(Ministry of Transportation and Infrastructure)

B.C. truck drivers to face higher fines for not using winter tire chains

As of Oct. 1, not using chains on the highway when required could net you a $598 ticket

Commercial truck drivers will face steeper fines for not properly using tire chains on B.C. highways.

The province increased the fine to $598 for not using chains and $196 for not carrying chains when they are required. The amounts are both up from $121.

The fines will go into effect on Oct. 1 when winter tire and chain-up regulations begin on most highways, as part of rules brought in last November to improve winter highway safety.

READ MORE: Semi truck driver fined for close call caught on dash cam

Previous regulations only required vehicles weighing more than 27,000 kilograms to carry and use traction devices, with only one wheel requiring chains during winter conditions and mandatory chain-ups.

Under the new rules, commercial vehicles weighing more than 5,000 kg – including buses and five-ton trucks – must use chains on at least two tires and can use steel chains, cable chains, automatic chains, socks or wheel sanders if not equipped with winter tires.

Vehicles weighing more than 11,794 kg must use steel chains, and the number of tires requiring them ranges from at least two for vehicles without a trailer, to six on larger vehicles.


Paul Clarke
Assistant bureau chief, B.C. Interior South Division
Email me at paul.clarke@blackpress.ca
Follow me on Twitter

Get local stories you won't find anywhere else right to your inbox.
Sign up here

Just Posted

Food security groups looking for new home in Campbell River

Grassroots Kind Hearts and other groups looking into alternatives

North Island College receives $125,000 donation from accounting firm

The donation from Chan Nowosad Boates will be used to purchase technology as well to award bursaries for students

Mobile Health Unit takes to Campbell River streets

KDC Health-operated health bus offers holistic approach to health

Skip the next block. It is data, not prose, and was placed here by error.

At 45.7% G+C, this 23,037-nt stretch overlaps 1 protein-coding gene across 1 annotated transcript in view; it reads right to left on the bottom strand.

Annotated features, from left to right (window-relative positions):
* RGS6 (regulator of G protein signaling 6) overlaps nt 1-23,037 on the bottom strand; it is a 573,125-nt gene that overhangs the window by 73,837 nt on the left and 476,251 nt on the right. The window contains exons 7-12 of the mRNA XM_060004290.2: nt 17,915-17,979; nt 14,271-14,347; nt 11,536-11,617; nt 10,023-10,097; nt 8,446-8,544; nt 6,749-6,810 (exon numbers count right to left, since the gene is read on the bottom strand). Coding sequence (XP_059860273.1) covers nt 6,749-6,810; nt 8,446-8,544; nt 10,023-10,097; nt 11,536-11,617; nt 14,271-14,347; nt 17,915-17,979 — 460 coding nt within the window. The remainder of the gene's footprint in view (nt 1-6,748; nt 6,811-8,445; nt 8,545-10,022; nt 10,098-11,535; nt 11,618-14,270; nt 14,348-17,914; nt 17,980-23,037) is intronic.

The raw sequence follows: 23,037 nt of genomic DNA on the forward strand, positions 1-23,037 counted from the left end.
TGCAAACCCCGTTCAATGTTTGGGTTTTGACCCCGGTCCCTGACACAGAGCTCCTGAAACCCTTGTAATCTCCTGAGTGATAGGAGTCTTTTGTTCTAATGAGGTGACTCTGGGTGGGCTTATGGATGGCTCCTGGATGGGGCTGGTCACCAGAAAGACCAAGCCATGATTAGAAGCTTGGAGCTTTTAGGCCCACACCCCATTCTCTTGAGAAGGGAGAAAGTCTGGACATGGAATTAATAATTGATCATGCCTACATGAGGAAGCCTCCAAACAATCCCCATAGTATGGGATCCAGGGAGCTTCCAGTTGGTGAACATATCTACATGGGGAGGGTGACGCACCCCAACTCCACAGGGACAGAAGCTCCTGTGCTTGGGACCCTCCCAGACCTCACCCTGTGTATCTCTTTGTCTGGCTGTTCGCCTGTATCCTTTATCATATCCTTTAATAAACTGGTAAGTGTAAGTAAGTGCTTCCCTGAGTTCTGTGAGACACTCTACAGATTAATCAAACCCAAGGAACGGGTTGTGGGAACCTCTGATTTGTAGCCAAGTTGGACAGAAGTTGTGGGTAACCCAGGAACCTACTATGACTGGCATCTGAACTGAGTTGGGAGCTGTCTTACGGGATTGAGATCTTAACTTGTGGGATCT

Vancouver Island business ad unintentionally features OK gesture linked to white supremacy

Innocuous ‘OK’ gesture in cleaning franchise advertisement gets flak on social media for ‘supposedly’ promoting white supremacy

RCMP disarm man experiencing mental health crisis

The male pulled a knife on officers and then held it to his own throat expressing a desire to die

B.C. Ferries increasing passenger capacity after COVID-19 restrictions

Transport Canada 50-per-cent limit being phased out, no current plans to provide masks

Mirror business directory and map

If you’d like to be added to the list, shoot us an email

Shellfish industry get funds to clean up at Island sites and beyond

Businesses can apply to cover half of costs to clean up so-called ‘ghost gear’

Amber Alert for two Quebec girls cancelled after bodies found

Romy Carpentier, 6, Norah Carpentier, 11, and their father, Martin Carpentier, missing since Wednesday

B.C. man prepares to be first to receive double-hand transplant in Canada

After the surgery, transplant patients face a long recovery

Grocers appear before MPs to explain decision to cut pandemic pay

Executives from three of Canada’s largest grocery chains have defended their decision to end temporary wage increases

Bringing support to Indigenous students and communities, while fulfilling a dream

Mitacs is a nonprofit organization that operates research and training programs

RCMP ‘disappointed’ by talk that race a factor in quiet Rideau Hall arrest

Corey Hurren, who is from Manitoba, is facing 22 charges

Most Read